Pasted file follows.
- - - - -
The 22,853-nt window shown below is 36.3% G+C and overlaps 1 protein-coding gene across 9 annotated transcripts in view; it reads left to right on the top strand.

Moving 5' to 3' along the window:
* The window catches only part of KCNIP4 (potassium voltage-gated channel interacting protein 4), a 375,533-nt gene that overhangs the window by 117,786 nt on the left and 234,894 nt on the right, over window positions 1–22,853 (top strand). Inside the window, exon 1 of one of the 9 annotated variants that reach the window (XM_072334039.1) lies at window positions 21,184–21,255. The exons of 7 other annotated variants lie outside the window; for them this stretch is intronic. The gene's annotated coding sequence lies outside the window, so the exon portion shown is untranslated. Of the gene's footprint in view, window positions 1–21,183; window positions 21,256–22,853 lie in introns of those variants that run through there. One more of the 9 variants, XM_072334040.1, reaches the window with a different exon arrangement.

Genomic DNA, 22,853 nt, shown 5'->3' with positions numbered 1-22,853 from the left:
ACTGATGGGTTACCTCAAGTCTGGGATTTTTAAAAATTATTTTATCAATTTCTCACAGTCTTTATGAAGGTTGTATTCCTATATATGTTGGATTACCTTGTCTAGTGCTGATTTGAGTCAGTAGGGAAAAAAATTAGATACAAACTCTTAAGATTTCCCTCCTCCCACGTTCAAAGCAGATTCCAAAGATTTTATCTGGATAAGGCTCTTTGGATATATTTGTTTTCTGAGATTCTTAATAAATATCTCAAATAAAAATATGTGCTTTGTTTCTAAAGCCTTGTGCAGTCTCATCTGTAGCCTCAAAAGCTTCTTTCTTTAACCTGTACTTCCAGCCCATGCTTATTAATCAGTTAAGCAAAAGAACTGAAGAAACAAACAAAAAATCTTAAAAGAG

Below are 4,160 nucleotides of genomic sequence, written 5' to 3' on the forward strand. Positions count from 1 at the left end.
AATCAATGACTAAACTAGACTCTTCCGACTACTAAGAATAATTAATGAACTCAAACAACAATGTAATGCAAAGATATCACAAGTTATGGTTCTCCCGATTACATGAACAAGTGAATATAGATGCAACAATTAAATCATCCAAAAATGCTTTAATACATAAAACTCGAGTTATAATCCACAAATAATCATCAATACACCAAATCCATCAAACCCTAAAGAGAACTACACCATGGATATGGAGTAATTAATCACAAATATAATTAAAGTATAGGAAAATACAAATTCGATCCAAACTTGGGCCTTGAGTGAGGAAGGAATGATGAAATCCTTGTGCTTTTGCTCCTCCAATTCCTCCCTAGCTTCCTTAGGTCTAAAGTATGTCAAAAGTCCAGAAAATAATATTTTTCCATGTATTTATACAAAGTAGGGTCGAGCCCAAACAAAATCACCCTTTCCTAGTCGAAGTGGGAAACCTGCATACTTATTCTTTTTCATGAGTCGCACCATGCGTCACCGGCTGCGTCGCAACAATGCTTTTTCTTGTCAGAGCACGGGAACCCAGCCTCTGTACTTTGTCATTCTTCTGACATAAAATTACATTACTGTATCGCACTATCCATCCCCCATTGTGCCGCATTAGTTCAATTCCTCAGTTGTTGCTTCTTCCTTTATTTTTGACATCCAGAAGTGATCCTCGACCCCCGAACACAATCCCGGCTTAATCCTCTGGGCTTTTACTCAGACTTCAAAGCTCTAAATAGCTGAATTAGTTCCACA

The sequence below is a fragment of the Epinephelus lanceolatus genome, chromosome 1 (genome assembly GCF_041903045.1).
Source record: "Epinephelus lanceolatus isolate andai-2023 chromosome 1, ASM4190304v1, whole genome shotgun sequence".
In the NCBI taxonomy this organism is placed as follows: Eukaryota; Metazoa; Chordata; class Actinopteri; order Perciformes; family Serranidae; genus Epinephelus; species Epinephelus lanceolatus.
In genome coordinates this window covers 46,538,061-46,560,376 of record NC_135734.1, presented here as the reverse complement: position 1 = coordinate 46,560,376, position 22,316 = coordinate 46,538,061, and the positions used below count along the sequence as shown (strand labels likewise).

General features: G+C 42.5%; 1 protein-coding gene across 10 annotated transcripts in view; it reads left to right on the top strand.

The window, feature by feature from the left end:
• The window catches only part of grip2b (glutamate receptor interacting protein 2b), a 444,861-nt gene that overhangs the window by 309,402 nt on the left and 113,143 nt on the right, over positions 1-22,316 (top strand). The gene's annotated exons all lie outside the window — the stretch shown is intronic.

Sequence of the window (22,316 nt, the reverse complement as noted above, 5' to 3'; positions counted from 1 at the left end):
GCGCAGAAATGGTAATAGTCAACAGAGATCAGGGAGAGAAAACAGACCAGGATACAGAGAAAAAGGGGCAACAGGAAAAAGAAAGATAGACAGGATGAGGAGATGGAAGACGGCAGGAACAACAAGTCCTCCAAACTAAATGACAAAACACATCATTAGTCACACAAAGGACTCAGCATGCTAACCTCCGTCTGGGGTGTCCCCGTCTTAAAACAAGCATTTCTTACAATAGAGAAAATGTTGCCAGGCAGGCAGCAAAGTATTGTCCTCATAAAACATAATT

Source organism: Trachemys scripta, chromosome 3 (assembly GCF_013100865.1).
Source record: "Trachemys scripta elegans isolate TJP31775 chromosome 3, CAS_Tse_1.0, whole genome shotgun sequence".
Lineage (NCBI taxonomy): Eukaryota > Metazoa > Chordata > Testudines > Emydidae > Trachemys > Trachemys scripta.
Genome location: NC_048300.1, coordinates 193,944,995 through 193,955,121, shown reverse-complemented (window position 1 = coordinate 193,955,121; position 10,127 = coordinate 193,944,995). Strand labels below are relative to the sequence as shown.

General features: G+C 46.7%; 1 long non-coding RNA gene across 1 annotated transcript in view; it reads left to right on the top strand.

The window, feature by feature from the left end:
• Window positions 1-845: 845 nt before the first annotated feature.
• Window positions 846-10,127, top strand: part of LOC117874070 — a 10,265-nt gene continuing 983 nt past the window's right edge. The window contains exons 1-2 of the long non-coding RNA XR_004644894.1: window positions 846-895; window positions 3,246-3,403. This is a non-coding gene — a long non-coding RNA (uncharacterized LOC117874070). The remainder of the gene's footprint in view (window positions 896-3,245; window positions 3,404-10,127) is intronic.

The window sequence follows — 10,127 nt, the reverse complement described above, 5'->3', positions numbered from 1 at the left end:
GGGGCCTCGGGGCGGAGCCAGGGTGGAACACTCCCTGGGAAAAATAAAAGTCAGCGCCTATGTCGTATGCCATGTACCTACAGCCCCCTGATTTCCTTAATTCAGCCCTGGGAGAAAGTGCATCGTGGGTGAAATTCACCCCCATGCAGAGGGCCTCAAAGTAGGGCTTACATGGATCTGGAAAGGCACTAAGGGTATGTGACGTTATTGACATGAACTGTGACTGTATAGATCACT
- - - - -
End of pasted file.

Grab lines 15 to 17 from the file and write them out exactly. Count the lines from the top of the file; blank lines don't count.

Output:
Sequence of the window (22,316 nt, the reverse complement as noted above, 5' to 3'; positions counted from 1 at the left end):
GCGCAGAAATGGTAATAGTCAACAGAGATCAGGGAGAGAAAACAGACCAGGATACAGAGAAAAAGGGGCAACAGGAAAAAGAAAGATAGACAGGATGAGGAGATGGAAGACGGCAGGAACAACAAGTCCTCCAAACTAAATGACAAAACACATCATTAGTCACACAAAGGACTCAGCATGCTAACCTCCGTCTGGGGTGTCCCCGTCTTAAAACAAGCATTTCTTACAATAGAGAAAATGTTGCCAGGCAGGCAGCAAAGTATTGTCCTCATAAAACATAATT

Source organism: Trachemys scripta, chromosome 3 (assembly GCF_013100865.1).